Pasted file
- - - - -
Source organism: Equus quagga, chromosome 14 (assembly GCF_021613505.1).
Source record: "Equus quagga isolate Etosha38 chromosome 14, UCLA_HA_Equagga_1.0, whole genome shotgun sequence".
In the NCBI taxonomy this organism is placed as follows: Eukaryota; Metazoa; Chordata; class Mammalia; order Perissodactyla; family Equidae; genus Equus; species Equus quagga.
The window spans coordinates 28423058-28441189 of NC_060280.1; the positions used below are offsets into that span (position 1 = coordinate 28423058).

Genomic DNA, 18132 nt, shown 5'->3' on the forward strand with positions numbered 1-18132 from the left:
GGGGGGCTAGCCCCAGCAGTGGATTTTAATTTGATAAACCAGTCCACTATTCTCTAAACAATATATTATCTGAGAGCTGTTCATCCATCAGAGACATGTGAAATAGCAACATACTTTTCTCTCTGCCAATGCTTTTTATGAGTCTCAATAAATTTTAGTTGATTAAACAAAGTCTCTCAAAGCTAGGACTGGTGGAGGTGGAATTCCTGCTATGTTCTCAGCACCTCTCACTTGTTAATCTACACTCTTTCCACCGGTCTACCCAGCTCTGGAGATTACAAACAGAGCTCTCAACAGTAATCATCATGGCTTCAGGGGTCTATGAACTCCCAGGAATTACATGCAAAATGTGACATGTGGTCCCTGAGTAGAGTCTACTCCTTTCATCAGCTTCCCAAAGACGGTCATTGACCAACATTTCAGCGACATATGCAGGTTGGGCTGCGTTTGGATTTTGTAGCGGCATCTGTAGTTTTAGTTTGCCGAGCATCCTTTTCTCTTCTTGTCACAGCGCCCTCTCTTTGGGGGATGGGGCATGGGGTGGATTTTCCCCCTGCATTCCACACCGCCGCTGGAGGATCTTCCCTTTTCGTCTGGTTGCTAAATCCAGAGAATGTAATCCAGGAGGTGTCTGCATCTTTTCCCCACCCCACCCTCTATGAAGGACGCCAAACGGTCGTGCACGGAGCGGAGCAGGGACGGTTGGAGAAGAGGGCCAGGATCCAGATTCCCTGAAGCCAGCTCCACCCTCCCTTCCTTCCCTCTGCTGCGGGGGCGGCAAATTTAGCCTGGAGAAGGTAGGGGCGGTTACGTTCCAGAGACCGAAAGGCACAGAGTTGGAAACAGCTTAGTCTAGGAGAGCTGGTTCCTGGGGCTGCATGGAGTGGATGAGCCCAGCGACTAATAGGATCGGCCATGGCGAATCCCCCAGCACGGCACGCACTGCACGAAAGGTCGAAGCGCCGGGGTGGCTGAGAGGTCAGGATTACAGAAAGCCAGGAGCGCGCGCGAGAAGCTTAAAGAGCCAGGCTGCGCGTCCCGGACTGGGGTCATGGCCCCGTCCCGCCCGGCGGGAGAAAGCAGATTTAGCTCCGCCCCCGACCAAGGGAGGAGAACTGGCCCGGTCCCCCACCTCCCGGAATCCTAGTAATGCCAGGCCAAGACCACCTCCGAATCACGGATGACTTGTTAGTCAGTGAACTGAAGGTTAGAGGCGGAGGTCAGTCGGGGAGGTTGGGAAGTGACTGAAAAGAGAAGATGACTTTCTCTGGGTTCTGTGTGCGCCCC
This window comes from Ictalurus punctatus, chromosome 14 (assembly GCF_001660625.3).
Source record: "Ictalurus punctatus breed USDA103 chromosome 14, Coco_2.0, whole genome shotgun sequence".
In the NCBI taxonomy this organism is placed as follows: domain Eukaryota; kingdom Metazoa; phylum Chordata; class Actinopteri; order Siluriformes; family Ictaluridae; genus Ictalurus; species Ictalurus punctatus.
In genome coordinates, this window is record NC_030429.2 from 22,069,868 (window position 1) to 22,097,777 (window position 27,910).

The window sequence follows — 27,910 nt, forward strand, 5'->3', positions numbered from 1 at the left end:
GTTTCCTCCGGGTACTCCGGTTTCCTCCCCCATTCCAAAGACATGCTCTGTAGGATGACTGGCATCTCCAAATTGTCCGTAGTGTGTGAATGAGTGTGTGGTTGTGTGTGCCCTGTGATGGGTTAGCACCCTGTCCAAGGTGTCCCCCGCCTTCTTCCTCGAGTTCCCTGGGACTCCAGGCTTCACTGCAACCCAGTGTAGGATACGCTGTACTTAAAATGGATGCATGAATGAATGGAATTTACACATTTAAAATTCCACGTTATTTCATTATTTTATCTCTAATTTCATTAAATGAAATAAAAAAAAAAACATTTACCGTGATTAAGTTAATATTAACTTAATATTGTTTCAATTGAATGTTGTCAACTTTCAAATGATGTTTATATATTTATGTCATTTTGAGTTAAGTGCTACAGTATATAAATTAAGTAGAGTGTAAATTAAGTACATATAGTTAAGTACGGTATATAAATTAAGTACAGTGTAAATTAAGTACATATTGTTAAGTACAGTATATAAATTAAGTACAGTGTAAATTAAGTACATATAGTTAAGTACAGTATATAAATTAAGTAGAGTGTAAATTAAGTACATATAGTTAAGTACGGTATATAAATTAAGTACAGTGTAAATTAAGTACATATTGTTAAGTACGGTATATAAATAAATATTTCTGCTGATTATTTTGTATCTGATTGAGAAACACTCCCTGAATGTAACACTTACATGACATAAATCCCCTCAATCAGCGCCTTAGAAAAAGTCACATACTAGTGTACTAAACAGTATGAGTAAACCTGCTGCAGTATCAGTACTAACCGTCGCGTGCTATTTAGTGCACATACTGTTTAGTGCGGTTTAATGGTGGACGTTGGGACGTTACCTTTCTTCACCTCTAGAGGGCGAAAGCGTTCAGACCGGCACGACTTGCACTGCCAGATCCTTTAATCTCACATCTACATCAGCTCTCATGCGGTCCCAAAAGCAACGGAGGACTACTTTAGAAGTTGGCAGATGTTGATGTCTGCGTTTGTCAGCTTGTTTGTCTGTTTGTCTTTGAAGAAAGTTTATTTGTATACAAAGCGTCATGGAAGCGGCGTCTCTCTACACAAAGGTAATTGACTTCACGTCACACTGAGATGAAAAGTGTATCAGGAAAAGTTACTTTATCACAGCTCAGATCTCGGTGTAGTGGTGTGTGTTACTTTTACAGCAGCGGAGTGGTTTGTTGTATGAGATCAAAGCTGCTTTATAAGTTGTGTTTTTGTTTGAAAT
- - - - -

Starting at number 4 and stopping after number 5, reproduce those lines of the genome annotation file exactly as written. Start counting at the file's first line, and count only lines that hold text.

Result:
The window spans coordinates 28423058-28441189 of NC_060280.1; the positions used below are offsets into that span (position 1 = coordinate 28423058).

Genomic DNA, 18132 nt, shown 5'->3' on the forward strand with positions numbered 1-18132 from the left: